The call for labeling of genetically engineered (GE) foods continues to grow louder. The Just Label It campaign — with more than 500 partner organizations — is well on its way to collecting one million comments urging the Food and Drug Adminstration to mandate GE (or GMO) labeling.
In 2005, Connecticut passed a landmark law prohibiting the use of hazardous pesticides in schools. And ever since, the state has been successfully ensuring that children are exposed to fewer chemicals where they learn, play and grow.
Now this historic program is under attack. A proposed state law — supported by the pesticide industry — would reverse Connecticut’s strong stance on keeping schools pesticide-free. Connecticut groups and concerned legislators are fighting back.
Last week, the Iowa Senate amended and passed the controversial Ag Gag Bill, which originally criminalized reporting of conditions at agricultural operations in the state.
Thanks to a great deal of public opposition to the original bill, including from PAN supporters, amendments removed all language about recordings taken of agricultural operations. The bill now focuses on tougher penalties for anyone who obtains access to agricultural operations under false pretenses.
Pesticide use on the massive palm oil plantations throughout Asia and the Pacific is putting the health of communities and agricultural workers at risk. This week, PAN's office in the region will press palm oil companies to stop use of the most dangerous pesticides, including the infamous herbicide paraquat.
PAN's resolution and petition will be presented on March 8 to the meeting of the Roundtable on Sustainable Palm Oil (RSPO), an organization made up of companies that produce, market, invest and trade in palm oil, as well as environmental and other nonprofit organizations. The list of companies involved includes U.S. giants such as Cargill, Nestle, and Unilever.
WikiLeaks began publishing The Global Intelligence Files earlier this week, a release including over five million emails from Stratfor, a company that "provides intelligence services to large corporations." The emails reveal at least half a dozen separate mentions of the tribunal during November and December of last year.
Yesterday, a few dozen people filled a room in downtown Sacramento just blocks from the state Capitol building to celebrate a small but critical ally – the honey bee. They tasted food and drinks made with local honey, and learned about steps they can take to protect the threatened pollinator.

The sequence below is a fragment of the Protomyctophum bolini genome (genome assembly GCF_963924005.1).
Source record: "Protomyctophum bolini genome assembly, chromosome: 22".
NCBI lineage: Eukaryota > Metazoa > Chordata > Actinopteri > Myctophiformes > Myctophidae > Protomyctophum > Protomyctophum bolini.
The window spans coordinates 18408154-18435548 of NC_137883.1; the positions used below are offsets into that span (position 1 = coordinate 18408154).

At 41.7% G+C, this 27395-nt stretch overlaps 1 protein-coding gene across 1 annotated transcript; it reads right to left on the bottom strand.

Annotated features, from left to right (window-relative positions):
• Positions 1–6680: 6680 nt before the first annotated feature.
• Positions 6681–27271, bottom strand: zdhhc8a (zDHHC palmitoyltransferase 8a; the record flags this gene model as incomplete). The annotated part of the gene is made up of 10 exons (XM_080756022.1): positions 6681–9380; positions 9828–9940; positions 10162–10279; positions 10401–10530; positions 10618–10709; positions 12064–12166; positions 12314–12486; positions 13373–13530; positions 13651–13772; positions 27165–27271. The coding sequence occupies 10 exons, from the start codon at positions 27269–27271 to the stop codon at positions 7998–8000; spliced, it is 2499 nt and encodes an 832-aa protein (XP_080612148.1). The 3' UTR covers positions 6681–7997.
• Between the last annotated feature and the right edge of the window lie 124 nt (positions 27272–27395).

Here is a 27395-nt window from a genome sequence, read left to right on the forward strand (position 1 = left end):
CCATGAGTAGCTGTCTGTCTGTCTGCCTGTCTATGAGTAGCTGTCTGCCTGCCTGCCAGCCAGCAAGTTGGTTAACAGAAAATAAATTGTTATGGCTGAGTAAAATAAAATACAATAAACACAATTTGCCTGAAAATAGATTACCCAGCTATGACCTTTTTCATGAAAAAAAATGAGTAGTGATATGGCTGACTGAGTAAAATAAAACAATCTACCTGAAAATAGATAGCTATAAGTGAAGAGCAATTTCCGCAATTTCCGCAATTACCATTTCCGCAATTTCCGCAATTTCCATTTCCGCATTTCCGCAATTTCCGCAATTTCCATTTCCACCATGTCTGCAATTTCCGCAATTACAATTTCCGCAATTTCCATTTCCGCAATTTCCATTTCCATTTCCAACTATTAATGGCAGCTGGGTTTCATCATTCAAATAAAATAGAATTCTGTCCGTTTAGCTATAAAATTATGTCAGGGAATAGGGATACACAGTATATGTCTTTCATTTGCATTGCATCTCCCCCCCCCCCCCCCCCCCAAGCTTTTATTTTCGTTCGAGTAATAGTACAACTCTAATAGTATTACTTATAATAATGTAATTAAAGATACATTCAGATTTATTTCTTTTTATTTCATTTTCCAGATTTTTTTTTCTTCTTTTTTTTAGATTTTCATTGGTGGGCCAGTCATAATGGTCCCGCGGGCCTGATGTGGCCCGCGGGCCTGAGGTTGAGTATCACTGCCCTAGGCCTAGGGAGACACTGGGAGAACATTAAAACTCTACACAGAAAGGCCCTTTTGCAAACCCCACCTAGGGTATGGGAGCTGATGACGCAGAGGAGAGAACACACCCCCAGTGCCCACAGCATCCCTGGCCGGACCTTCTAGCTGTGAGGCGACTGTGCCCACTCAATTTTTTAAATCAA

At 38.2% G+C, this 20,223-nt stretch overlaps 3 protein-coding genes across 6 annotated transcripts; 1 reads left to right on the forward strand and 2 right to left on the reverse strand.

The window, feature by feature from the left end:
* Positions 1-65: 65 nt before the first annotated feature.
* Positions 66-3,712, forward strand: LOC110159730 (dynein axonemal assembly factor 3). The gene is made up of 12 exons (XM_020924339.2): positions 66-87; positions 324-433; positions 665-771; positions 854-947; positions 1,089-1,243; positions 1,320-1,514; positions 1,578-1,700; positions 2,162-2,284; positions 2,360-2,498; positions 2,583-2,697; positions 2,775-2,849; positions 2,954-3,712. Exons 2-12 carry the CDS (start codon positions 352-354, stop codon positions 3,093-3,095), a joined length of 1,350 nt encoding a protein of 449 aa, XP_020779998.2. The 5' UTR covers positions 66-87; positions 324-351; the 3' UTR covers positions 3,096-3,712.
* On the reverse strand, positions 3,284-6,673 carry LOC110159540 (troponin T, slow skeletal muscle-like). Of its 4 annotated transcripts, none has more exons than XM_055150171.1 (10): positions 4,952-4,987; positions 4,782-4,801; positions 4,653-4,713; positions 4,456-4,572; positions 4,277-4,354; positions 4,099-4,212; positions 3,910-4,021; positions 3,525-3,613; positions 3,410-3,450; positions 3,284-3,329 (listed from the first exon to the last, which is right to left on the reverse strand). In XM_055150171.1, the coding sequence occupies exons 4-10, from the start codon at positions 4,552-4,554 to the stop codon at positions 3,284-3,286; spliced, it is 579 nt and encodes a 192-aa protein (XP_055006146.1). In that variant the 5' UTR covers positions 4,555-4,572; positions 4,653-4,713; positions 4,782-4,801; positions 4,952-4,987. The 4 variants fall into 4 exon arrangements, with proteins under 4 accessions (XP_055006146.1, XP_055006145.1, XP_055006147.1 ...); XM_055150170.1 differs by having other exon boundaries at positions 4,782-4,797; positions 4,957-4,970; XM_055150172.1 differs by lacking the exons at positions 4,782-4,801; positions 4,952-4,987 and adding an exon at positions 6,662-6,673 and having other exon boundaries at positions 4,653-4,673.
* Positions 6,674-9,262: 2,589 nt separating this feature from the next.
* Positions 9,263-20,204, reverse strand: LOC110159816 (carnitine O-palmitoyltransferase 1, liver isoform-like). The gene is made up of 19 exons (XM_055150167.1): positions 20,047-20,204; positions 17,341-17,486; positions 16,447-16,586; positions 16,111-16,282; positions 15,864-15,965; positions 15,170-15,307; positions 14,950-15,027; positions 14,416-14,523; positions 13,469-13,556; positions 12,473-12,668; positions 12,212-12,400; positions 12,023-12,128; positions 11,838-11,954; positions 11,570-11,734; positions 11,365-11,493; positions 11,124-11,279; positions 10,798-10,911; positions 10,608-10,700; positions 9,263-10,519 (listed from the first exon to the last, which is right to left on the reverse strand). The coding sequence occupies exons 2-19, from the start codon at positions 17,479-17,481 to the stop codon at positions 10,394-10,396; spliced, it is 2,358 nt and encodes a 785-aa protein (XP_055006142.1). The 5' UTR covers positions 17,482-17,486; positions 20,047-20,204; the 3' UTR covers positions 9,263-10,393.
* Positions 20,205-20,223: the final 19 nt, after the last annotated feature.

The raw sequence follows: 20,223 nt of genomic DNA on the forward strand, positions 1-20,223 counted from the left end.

PAN was on hand to provide information about the link between bee declines and increased exposure to a systemic class of pesticides (neonicotinoids), while partners Slow Food Sacramento and the California State Grange explained the importance of pollinators to the food system as well as the agricultural economy.
Smock, an artisan letterpress based in Syracuse, NY, has created unique, honey bee-inspired cards...for PAN!
These cards are part of Smock's “change the world” card series, where 100% of profits are donated to a critical environmental issue.
The cheery "Sunflower" cards — sustainably letterpressed on bamboo paper — offer a beautiful way for members to spread the word about the ways in which pesticides are putting bees in peril.
On Valentine’s Day, Monterey County Supervisors voted overwhelmingly to urge California to take action on methyl iodide. Over one hundred farmworkers filled the hearing room in the heart of strawberry country, along with farmers, rural residents and physicians.
Tuesday’s vote was historic not only because of the resolution passed, but because of the triumph in the face of powerful corporate pressure.
On Monday, a French court ruled in favor of farmer Paul François, who suffered neurological symptoms including headaches, memory loss and stammering after inhaling Monsanto’s herbicide, Lasso.
Last week, Governor Jerry Brown signaled a new direction for California agriculture with the appointment of Brian Leahy as the state’s chief pesticide regulator.
Leahy, a former conventional-turned-organic rice farmer, takes the helm of the California Department of Pesticide Regulation (DPR) at a key moment: the agency is embroiled in controversy over its decision to approve the cancer-causing pesticide methyl iodide despite strong scientific opposition to the chemical.